Transfusion transmitted virus
|Transfusion Transmitted Virus|
|Group:||Group II (ssDNA)|
Transfusion Transmitted Virus
TT virus (TTV) was the first member of the new family Anelloviridae to be discovered.
TTV, for transfusion transmitted virus or torque teno virus was first reported in a Japanese patient in 1997 by the research scientist T. Nishizawa. The virus is extremely common, even in healthy individuals—as much as 100% prevalent in some countries, and in approximately 10% of blood donors in the UK and the US. Although it does not appear to cause symptoms of hepatitis on its own, it is often found in patients with liver disease. For the most part, TTV infection is believed to be asymptomatic.
Initially found in Japanese patients with hepatitis of unknown cause, TTV was detected in various populations without proven pathology, including blood donors. This new virus was initially discovered in 1997 by means of representational difference analysis (RDA) in the plasma of a Japanese patient (initials T.T.) with posttransfusion hepatitis. A sequence (N22) of 500 nucleotides (nt) was first characterized and further extended to about 3700 nt (TA278 clone). At that time, sequence analysis suggested that TTV was related to the Parvoviridae family. At the end of 1998, two independent studies demonstrated the presence of an additional GC-rich region of about 120 nt which led to the discovery of the circular nature of the TTV genome (~3800 nt). This finding established the relationship of TTV with the Circoviridae family.
Initially the virus was named TTV after a patient with T.T. initials. Later the name torque (necklace) teno (from Latin tenuis - "thin") virus was adopted as it preserved the original abbreviation.
The large number of epidemiological studies permitted to clearly point out the global distribution of the virus (Africa, North and South America, Asia, Europe, Oceania) in rural and urban populations. Despite that the link between TTV infection and a given pathology has not been shown, the hypothesis of a relation between viral load and the immune status of the host was suggested. Moreover, although initially suspected to be transmitted only by blood transfusion, the global dispersion of the virus in populations and its detection in various biologic samples (plasma, saliva, feces, etc...) suggest combined modes of diffusion, and in particular the spread by saliva droplets. Sexual transmission has also been proposed.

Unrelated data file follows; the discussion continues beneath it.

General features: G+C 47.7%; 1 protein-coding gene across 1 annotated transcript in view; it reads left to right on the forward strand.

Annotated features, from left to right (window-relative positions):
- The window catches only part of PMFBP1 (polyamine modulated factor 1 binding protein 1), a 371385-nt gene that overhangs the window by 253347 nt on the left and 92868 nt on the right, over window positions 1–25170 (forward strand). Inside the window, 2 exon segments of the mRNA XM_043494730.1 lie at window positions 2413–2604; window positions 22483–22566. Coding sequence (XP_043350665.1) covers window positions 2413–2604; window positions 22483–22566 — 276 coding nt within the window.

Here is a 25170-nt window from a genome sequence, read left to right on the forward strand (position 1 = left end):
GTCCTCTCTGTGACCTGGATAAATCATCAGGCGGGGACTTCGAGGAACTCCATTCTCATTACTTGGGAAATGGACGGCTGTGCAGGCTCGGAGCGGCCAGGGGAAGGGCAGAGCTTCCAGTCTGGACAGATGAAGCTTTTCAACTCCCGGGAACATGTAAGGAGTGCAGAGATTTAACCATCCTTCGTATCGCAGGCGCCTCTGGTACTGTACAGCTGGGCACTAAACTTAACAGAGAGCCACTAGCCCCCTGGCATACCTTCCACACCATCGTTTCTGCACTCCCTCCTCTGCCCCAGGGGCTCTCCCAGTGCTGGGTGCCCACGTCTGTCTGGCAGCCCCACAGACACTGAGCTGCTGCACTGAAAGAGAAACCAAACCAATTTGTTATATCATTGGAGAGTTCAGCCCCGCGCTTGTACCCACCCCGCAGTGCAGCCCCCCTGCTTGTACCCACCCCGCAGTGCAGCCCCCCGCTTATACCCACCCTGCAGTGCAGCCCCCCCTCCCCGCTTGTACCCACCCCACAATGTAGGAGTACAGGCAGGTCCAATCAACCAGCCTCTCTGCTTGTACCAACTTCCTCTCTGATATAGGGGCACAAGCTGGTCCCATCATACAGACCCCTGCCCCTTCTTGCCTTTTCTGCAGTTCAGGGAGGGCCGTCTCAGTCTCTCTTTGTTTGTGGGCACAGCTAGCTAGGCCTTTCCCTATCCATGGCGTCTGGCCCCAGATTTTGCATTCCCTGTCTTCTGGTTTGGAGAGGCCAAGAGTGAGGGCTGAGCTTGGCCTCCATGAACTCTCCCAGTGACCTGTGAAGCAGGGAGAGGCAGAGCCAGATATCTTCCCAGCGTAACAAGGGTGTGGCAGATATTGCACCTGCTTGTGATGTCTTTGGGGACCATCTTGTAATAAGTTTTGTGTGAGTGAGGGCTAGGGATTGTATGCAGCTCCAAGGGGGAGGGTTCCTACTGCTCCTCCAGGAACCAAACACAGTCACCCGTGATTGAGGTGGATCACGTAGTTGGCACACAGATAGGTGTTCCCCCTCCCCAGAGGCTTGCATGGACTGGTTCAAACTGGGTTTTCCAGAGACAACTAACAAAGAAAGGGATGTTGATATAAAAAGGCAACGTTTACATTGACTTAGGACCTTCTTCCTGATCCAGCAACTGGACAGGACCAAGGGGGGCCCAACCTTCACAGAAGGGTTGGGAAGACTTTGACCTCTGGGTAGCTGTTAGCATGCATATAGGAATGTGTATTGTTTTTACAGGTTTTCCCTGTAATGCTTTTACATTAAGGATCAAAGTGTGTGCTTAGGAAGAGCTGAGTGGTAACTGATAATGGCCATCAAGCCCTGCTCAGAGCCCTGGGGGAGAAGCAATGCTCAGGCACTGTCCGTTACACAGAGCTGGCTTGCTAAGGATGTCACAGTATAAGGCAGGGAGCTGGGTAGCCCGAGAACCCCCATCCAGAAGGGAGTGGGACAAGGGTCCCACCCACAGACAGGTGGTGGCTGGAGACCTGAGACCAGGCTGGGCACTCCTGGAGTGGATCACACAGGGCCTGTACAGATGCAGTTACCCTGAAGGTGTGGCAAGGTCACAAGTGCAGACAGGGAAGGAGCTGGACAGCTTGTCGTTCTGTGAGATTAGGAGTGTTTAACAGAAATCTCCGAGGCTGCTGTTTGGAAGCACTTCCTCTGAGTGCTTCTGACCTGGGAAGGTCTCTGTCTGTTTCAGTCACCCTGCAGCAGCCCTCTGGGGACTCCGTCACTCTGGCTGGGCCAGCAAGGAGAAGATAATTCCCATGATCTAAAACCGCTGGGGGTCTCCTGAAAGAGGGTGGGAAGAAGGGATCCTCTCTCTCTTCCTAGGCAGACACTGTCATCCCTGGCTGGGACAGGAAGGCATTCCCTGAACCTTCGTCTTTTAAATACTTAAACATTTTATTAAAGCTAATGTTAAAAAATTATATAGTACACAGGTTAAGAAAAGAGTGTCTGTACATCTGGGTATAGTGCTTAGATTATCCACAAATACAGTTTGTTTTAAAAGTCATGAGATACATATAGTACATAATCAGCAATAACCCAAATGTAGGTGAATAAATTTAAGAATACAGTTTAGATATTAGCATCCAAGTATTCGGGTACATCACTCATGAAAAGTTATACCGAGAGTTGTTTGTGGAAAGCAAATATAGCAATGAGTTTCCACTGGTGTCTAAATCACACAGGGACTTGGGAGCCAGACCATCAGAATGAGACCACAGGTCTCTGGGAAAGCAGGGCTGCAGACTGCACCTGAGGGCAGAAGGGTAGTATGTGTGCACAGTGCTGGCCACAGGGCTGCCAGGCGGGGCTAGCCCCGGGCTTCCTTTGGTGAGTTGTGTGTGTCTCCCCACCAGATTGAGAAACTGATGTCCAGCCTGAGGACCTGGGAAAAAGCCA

Related viruses have been found in chimpanzees, apes, African monkeys, tupaias, chickens, pigs, cows, sheep and dogs.
TTV's genome is a circular single-stranded piece of DNA of a negative polarity[clarification needed], approximately 3.8 kb in length; it is a non-enveloped virus with a virion of about 40 nm in diameter. While bearing some similarity to members of the group Circoviridae, it lacks sequence homology with any known viruses, and it is believed to be the first known member of a new family of viruses. It is classified under the family Anelloviridae.
Isolates have been classified into five main clades numbered 1 to 5. TTV genogroup 3 also includes the 8 virus strains known as SENV-A to H.
These viruses are not currently believed to cause disease in humans. Infection with these viruses tends to lead to lifelong viraemia and their possible association with disease remains under investigation. Higher than usual viral loads have been associated with severe idiopathic inflammatory myopathies, cancer and lupus.
Examination of faecal samples in 135 Brazilians with gastroenteritis showed evidence of the virus in 121 (91%). The presence of multiple genotypes was common.
The presence of this virus in acute lung injury and exacerbations of idiopathic lung fibrosis has been reported.
Increased viral loads in cases of congenital mannose-binding lectin deficiencies have been reported.
A possible case of aplastic anaemia with hepatitis has been reported.
One case of post transplant hepatitis has been reported.
An association with head/neck cancer has been proposed.
Not much is known about TTV's replication, however based on animal circoviral studies, a double strand replication structure appears necessary. Some studies have described the presence of double strand TTV DNA in various tissues and organs suggesting an active replication in these localizations. These findings also minimize the hypothetic implication of TTV in hepatic disorders. No other data are at the present time available for TLMV (TTV-like Mini Virus; the strain infecting humans).
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